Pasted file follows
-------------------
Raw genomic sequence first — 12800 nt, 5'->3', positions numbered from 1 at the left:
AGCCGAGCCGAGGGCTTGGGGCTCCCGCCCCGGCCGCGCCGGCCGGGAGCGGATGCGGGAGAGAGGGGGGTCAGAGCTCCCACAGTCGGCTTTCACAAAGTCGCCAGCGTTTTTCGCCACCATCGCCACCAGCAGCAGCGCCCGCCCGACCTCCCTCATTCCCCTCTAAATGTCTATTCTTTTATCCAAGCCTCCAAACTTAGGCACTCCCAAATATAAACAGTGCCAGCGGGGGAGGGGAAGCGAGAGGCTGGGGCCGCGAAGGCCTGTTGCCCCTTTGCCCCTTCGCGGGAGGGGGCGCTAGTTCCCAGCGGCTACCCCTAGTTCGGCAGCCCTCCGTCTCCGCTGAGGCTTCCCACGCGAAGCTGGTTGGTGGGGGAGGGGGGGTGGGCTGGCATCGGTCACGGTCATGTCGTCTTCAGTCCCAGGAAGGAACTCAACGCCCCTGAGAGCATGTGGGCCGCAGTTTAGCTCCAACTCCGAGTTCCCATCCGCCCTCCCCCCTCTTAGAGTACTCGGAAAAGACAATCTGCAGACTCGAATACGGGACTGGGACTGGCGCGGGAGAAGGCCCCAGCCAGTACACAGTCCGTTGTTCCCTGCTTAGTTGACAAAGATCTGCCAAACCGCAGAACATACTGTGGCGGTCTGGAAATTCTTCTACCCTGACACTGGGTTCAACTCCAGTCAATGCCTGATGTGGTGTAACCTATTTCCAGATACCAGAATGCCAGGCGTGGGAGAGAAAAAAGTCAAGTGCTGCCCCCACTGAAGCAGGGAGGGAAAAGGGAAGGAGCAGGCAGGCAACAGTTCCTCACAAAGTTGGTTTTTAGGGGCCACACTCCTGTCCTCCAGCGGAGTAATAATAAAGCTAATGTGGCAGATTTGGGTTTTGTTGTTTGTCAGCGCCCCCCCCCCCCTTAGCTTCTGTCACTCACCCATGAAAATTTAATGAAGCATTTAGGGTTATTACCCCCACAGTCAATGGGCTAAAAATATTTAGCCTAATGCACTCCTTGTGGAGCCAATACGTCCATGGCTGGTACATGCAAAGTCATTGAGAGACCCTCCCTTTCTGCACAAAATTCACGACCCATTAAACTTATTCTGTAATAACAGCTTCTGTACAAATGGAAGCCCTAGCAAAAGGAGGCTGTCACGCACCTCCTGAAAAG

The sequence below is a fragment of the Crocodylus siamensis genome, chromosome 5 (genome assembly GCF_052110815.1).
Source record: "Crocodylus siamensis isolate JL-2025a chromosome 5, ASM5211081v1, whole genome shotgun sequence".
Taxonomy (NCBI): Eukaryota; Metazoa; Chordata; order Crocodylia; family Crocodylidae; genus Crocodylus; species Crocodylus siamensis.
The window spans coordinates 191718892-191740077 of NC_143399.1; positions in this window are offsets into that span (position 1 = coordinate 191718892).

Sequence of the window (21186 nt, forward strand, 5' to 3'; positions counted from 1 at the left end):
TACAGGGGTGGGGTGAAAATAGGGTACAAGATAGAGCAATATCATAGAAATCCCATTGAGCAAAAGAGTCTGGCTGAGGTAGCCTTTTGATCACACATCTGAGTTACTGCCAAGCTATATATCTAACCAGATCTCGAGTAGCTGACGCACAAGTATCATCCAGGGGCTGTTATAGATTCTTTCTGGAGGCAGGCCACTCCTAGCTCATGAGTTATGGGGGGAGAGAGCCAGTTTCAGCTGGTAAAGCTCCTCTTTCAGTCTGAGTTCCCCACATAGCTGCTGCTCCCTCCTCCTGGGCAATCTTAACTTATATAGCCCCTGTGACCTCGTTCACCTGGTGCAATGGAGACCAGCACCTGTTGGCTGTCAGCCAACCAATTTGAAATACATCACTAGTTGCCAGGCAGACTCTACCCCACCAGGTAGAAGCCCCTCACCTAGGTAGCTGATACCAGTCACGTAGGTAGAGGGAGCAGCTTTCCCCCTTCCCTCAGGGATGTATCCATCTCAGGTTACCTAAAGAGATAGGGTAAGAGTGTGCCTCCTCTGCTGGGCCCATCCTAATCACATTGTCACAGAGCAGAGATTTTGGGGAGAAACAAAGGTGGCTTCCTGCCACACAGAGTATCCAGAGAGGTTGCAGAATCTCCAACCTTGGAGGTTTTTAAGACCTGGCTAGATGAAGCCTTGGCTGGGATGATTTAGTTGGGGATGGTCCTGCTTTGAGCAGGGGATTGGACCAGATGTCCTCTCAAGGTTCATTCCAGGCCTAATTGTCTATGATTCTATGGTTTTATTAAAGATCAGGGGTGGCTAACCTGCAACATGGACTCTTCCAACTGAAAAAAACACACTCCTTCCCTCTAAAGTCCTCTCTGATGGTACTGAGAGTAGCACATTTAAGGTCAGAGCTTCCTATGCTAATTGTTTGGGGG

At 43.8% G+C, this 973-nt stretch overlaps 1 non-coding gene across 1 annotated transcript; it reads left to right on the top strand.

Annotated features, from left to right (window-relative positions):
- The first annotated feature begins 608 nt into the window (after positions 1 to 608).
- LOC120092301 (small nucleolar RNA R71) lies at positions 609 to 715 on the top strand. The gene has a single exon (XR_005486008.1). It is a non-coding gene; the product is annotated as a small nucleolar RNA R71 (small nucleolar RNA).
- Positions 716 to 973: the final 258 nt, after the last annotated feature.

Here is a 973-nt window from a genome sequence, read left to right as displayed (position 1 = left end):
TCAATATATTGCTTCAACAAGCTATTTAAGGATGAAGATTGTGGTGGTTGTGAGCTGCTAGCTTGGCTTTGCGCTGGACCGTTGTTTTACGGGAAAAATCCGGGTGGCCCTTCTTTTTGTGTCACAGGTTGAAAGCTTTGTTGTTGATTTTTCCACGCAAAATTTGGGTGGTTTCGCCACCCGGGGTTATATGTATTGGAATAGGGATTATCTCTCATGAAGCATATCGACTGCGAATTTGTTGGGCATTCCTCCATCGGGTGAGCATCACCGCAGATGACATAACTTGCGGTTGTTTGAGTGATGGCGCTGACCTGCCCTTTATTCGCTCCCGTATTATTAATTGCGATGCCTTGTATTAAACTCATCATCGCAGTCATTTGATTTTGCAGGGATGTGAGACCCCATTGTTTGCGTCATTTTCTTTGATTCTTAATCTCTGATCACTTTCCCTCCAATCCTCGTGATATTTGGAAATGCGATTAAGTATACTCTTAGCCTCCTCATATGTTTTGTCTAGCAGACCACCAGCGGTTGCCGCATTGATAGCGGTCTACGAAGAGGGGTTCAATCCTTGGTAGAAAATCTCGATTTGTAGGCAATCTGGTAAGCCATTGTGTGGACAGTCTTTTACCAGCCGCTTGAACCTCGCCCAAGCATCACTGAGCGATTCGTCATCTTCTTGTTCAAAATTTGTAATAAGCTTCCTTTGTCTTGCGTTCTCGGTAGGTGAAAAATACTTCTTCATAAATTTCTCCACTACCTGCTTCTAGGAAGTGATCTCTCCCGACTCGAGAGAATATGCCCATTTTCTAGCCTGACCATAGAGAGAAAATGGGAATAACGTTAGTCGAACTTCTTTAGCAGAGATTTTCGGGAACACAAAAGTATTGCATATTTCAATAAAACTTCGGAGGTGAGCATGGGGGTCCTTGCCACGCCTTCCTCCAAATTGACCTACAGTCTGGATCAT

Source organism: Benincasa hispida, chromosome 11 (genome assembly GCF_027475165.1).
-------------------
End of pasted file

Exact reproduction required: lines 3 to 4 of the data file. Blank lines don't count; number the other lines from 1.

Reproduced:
The sequence below is a fragment of the Crocodylus siamensis genome, chromosome 5 (genome assembly GCF_052110815.1).
Source record: "Crocodylus siamensis isolate JL-2025a chromosome 5, ASM5211081v1, whole genome shotgun sequence".